With no goals through the first two games of the playoffs, Quad-City Mallards forward Thomas Frazee voiced some frustrations early in the week with some volatile words directed toward Rapid City Rush captain Scott Wray.

The rookie made sure to atone for his actions after letting his play do the talking, scoring two goals and an assist in a 5-1 win Wednesday night at the iWireless Center.

"First off, I do owe Wray an apology," Frazee said. "He's a great player and a vet in this league and I shouldn't have said what I said."

The victory gives the Mallards a 2-1 series lead in the first-round Central Hockey League playoff matchup with Game 4 on Friday night back at the iWireless Center.

Frazee's first goal at the 15-minute, 28-second mark of the second period tied the game after a bad bounce had given the Rush the early 1-0 lead.

"It was pretty nerve-wracking before the game ... and I just wanted to come out and play well," said Frazee, who led the Mallards in goals scored during the regular season. "I didn't want to come out and not play hard."

Frazee took the puck in on a 2-on-1 rush and unleashed a slapshot from the right circle that beat Rush goaltender Tim Boron up high, energizing the crowd and Frazee, who celebrated with a one-kneed fist pump.

"He's got a very good shot," coach Terry Ruskowski said. "When he has time to really rifle it and hit the net, it's a pretty devastating shot."

Frazee added an assist later in the period on Jeff Lee's go-ahead and ultimately game-winning power-play goal at 19:42.

The Mallards special teams have been key so far in this series as the goal was the third on the man advantage for Quad-City.

"It's something that we struggled with at the start of the year," Lee said. "It's something we worked on all season and it's starting to click now."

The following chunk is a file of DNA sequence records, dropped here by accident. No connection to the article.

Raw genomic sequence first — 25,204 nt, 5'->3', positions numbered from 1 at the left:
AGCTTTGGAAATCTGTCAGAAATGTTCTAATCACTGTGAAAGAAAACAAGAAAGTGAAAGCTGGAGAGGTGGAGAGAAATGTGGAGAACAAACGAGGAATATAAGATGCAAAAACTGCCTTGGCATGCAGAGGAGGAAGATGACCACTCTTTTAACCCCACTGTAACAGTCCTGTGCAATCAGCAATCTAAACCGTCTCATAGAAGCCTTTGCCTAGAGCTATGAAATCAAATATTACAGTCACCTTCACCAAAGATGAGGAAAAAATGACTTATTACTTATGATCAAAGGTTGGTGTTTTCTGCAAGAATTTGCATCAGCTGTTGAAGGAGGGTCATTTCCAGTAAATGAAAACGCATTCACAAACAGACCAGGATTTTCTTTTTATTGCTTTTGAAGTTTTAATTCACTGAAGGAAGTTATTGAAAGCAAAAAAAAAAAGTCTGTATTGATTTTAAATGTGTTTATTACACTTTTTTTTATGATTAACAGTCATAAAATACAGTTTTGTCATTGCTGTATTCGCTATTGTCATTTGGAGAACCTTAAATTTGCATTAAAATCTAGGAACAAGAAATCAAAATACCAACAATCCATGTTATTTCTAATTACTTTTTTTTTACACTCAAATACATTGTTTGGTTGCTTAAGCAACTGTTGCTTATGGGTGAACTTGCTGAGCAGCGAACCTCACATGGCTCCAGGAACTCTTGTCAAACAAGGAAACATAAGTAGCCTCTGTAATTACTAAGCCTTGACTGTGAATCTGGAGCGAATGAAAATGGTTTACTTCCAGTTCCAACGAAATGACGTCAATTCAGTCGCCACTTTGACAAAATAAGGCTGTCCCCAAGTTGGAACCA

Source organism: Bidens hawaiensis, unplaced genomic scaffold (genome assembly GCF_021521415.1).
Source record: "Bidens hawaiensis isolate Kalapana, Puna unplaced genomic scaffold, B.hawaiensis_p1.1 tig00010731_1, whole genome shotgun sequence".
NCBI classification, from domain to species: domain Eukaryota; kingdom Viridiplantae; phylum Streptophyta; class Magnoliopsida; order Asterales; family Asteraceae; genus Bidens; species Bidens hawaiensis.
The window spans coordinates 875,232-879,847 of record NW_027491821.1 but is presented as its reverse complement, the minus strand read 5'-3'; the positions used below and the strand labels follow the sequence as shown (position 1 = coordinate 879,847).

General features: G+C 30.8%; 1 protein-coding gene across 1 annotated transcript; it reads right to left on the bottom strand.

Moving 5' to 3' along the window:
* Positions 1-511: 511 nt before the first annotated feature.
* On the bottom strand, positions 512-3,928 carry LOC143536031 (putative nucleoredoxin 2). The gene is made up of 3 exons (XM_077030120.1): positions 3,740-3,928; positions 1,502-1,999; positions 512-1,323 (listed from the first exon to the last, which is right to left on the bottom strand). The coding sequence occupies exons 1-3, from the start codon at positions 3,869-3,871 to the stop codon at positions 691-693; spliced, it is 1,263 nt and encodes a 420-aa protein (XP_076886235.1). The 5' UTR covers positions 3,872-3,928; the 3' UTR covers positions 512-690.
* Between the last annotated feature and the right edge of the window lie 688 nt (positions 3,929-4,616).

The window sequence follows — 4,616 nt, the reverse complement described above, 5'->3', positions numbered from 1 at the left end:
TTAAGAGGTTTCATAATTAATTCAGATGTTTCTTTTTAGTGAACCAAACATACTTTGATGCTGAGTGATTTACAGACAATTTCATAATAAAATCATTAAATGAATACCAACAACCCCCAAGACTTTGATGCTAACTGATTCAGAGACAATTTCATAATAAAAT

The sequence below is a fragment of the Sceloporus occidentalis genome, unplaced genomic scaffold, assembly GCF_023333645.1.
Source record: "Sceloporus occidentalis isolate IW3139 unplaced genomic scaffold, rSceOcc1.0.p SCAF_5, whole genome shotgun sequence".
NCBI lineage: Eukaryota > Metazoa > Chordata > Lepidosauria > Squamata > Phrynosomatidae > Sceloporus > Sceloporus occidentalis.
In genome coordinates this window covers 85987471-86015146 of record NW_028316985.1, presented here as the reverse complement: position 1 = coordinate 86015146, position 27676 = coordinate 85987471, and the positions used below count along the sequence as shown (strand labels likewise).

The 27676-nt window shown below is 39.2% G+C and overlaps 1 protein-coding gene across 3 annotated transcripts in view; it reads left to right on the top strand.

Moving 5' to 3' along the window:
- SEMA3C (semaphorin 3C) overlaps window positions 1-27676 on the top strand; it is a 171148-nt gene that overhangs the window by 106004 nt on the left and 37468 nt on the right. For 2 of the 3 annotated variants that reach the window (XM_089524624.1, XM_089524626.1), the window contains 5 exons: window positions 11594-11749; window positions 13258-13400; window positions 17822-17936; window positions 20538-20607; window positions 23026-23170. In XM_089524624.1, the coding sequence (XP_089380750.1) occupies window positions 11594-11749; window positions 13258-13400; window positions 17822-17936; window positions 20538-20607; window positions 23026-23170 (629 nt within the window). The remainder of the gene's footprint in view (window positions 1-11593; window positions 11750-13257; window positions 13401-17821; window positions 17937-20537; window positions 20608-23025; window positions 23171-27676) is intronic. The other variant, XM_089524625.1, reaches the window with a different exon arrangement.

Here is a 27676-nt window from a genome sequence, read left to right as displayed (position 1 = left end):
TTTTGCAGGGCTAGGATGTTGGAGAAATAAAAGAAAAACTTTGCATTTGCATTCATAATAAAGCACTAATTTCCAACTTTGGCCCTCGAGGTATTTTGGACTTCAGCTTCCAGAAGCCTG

The second period was a showcase in tight defensive play as both teams combined for 13 shots and were unable to garner quality scoring chances. The few chances for both teams were easily stopped by Boron and Heemskerk, who made 30 saves for his sixth straight win, his second of the postseason after sitting out Game 1.

"It's been a great feeling for the whole team," Heemskerk said. "Taking our first advantage of the series is a good feeling. Hopefully we build on it."

After Mike Stinziani gave the Mallards a 3-1 lead at 11:18 in the third period on an assist from Justin Fox, Frazee added an empty-net goal at 18:45.

"They capitalized on their chances," Rush captain Scott Wray said. "They're a quick transitional team and when you let them play that way, they capitalize."

Jordan Mayer added an exclamation point with his first goal of the playoffs. The 5-1 win equals the 5-1 loss the Mallards suffered in Game 1.

"We want to try and carry momentum like we did in the third on to the next game," Stinziani said. "But we need to refocus. The goals we scored today aren't going to win the next game."

The Rush scored first Wednesday on a strange sequence of events. A quick shot off an offensive-zone faceoff by the Rush seemed to surprise Mallards goaltender Thomas Heemskerk, who was unable to hang on to the shot.

The puck trickled off his pad and out to Sean Erickson in the slot, whose shot went into the net, along with Wray, who went flying into the net after tripping over Heemskerk. After gathering to confer, the officials ruled the play a goal, crediting it to Erickson, causing the 3,874 fans to erupt with displeasure.

"I didn't see it," Heemskerk said. "I knew there was a guy behind me, he wasn't interfering. It was kind of strange how that happened. I didn't see it get shot and then the ref was pointing that it was in."

The Mallards didn't let the bad bounce affect their morale, as they outshot the Rush 9-2 the rest of the period, complete with the goals from Frazee and Lee.

"At home it's a little bit different," Ruskowski said. "You've got your crowd behind you and momentum and everything should be your way ... I think that was one of the factors in us coming back."